The first TBR challenge of 2009! This year Keishon is doing monthly categories for the challenges, but I chose to do an open format because it’s so hard for me to read for pleasure sometimes, I don’t feel I can also force myself to be in the mood. Which is a shame since this month was category romance and I have plenty of those TBR!
Black Magic Woman (Quincy Morris Supernatural Investigation) is a book I’ve had on my TBR pile for awhile. I picked it up because I’m always interested in trying something different, new authors in the UF category. I finally decided to read it for this challenge because I’d been seeing a lot of positive reviews around the web for the second book, Evil Ways (Quincey Morris, Book 2) and, duh, I can’t read out of order.
The blurb: Occult investigator Quincey Morris and his “consultant”, white witch Libby Chastain, are hired to free a family from a deadly curse that appears to date back to the Salem witch trials. Fraught with danger, the trail finds them stalking the mysterious occult underworlds of Boston, San Francisco, New Orleans and New York, searching out the root of the curse. After surviving a series of terrifying attempts on their lives, the two find themselves drawn inexorably towards Salem itself – the very heart of darkness.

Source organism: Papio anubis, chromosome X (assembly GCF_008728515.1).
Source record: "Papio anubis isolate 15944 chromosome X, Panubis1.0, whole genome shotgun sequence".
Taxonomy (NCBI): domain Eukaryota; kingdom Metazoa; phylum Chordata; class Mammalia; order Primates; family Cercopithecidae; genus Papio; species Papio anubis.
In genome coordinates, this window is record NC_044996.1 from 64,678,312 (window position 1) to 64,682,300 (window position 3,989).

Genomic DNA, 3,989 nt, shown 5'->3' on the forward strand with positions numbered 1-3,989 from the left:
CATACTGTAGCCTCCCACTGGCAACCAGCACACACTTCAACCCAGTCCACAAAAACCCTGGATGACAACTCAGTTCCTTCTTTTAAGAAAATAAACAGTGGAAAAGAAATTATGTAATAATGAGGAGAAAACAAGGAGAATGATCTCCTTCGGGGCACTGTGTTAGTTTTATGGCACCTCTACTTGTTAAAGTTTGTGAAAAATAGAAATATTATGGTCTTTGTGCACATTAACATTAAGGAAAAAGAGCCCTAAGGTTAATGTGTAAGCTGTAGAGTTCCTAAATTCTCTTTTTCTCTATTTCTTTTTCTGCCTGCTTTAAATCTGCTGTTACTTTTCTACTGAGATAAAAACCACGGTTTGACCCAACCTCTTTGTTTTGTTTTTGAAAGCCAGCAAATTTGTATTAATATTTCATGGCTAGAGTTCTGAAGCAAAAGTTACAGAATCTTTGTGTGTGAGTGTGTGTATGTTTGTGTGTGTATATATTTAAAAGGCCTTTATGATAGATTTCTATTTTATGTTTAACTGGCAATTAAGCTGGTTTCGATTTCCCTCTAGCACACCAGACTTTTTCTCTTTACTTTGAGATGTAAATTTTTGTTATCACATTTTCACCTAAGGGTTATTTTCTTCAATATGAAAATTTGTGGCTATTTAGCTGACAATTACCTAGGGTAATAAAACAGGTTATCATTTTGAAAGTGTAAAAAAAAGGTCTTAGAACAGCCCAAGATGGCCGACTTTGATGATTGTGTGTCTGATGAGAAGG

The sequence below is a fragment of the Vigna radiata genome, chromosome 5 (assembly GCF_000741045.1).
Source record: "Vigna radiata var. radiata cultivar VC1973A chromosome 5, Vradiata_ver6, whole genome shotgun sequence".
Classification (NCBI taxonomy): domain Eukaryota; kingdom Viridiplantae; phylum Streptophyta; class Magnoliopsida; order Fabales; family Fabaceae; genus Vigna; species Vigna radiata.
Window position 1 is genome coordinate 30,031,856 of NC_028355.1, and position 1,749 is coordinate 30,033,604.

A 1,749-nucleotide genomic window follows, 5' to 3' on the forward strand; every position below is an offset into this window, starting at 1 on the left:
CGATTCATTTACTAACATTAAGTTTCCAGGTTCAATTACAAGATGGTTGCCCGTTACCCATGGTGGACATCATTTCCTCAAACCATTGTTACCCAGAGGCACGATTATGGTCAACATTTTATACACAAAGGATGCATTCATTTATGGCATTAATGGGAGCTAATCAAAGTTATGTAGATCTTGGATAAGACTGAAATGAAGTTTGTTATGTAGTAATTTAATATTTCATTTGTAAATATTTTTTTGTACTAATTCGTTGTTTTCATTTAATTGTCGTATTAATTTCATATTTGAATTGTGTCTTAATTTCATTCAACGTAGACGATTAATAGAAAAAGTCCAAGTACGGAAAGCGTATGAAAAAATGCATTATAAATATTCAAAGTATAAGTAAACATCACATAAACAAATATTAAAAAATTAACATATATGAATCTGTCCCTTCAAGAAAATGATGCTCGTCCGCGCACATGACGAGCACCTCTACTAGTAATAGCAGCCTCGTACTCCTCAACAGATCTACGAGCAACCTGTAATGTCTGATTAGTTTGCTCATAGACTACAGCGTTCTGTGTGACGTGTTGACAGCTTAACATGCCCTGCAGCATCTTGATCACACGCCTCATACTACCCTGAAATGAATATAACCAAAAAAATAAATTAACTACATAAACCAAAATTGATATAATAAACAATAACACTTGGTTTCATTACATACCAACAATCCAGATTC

My thoughts: The book has a great opening, it’s extremely catchy. I love a book that plops me down in the middle of action and then lets me catch up without trying to dump a bunch of backstory or character internal narrative on me. I think getting to know the character through internal narrative can get…old. And kind of trite. But I digress. So we’ve established how the book starts out. This is different from a more typical urban fantasy in that it’s 1) not in first and 2) told in multiple POV from a variety of characters. That doesn’t work for all books but it works in this one. I love seeing scenes from a variety of characters.
I did feel like this somewhat prevented me from really feeling attached to Quincey, the protaganist, because I spent a lot of time with other characters. But at the same time I was attached enough to root for him. Just not attached enough to cry for him (not that there was one of those moments in this book, it’s just an example of the distance created by multiple POV, which is fine for this book).
The story itself is interesting and moves forward at a good clip, keeping the reader interested, though I did find the climax of the story a bit abrupt. However, I liked this book and will definitely read the next one. Now, if only they’d put them in ebook!